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Sep17
WWII Provides Inspiration for Katrina Victim Relief

It seems Katrina has finally caught the attention of President Bush. Now that he seems focused on the task, will he succeed? That will remain to be seen and I don’t know if I will be measuring his performance here unless there is a lesson in leadership to be learned from the effort. But, I do think there something to be learned from this week’s events. While it is hard to defend his lack of presence until the past few days, I believe President Bush is on the right track to providing the necessary leadership to get our country though this crisis.

In crisis, a leader must:

  • Understand the issues by being personally involved. Roll up your sleeves, put on your waders, whatever, let those on the ground know that you understand the gravity of the crisis. Bush finally got down and dirty and walked into the belly of the beast. As a leader, you are more likely to get support for your vision and strategic plan if those who you need to follow that plan feel that you understand the unique challenge of the crisis. As a great example of this principle, I think of Supreme Commander Dwight D. Eisenhower in the few days before D-Day walking the staging areas shaking hands with the young troops that would execute the greatest military invasion in history. They believed in his vision and in his ability to execute it. They could look him in the eye.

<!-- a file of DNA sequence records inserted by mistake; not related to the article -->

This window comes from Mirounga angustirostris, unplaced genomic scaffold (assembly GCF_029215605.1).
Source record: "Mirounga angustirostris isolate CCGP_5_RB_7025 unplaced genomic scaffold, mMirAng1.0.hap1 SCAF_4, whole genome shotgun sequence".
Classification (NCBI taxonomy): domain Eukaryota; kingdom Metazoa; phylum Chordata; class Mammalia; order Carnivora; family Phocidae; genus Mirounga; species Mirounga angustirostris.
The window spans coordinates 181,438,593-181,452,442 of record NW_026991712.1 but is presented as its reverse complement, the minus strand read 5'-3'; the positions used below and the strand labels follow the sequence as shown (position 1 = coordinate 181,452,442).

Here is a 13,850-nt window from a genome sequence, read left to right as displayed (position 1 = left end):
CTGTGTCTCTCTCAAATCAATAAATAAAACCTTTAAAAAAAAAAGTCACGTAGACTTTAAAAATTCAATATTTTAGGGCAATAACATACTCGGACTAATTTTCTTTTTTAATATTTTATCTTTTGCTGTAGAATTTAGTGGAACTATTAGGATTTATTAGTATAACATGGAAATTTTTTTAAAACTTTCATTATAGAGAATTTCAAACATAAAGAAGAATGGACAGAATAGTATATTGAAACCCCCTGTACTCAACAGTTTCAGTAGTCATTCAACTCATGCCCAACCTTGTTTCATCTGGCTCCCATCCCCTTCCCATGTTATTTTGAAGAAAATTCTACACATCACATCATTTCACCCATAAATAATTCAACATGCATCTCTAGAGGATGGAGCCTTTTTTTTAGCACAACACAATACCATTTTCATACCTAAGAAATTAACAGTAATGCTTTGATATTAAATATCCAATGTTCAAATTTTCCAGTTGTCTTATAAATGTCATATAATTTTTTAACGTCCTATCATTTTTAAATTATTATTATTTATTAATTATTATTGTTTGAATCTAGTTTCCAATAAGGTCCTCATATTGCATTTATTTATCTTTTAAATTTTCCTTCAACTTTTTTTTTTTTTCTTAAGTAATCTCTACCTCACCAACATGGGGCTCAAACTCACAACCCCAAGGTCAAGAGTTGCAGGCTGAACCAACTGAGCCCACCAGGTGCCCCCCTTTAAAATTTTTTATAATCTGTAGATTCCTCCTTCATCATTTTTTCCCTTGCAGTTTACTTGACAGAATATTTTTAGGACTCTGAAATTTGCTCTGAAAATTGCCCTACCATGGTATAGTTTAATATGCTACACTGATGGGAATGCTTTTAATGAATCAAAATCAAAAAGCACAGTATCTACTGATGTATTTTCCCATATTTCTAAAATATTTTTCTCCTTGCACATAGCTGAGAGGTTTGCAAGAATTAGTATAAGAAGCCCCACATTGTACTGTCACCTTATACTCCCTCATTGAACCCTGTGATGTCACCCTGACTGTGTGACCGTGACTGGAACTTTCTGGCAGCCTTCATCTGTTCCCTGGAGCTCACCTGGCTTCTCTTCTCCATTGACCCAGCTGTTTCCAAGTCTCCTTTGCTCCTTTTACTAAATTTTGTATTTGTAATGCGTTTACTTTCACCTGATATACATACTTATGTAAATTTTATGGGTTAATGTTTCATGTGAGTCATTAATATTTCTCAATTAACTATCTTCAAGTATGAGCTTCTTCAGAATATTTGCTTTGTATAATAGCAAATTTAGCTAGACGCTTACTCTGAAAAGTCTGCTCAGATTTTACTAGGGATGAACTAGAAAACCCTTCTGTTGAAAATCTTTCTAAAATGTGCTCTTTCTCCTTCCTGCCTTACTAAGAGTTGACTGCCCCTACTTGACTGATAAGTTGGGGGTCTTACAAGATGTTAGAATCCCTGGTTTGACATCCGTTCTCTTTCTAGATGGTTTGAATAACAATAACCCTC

• Create a new vision. Shoveling mud ultimately is not what will lead your team through the obstacles of a crisis. A leader must to more. A leader sets forth what the future will look like after the dust settles. An effective leader transforms seemingly overwhelming problems into simplified solutions. To the victims of the disaster, the President offered specific solutions to not just restore the damaged areas but to rebuild to a higher standard by proposing the creation of a Gulf Opportunity Zone. This ideas is modeled on the U.S. effort after World War II to rebuild Europe, under the direction of Secretary of State George Marshall. Bush also noted in his speech that Katrina was not a normal hurricane and conceded that "the system, at every level of government, was not well coordinated” establishing that the status quo of the Federal government was not acceptable. That gave the rest of us some hope for future crises.

  • Inspire with accountability. With an understanding of the crisis and an action plan, a leader will inspire. What keeps the momentum of this inspiration is an understanding of and accountability to the plan. Much of the organized relief effort of FEMA and other state and local agencies failed in the immediate aftermath of the Katrina because the relief plan, if it was formulated, certainly was not communicated or understood by most people including President Bush. Volunteers that came willing to help did not know how or where to help. There was no coordination between Federal, state and local government. Contrast that to the invasion of Normandy, where very few details of the attack went as planned, but each soldier knew his duty and the overall objective when he left England. When new obstacles arose, these soldiers adapted their actions to meet the larger objective. The vision and objective was sustained.


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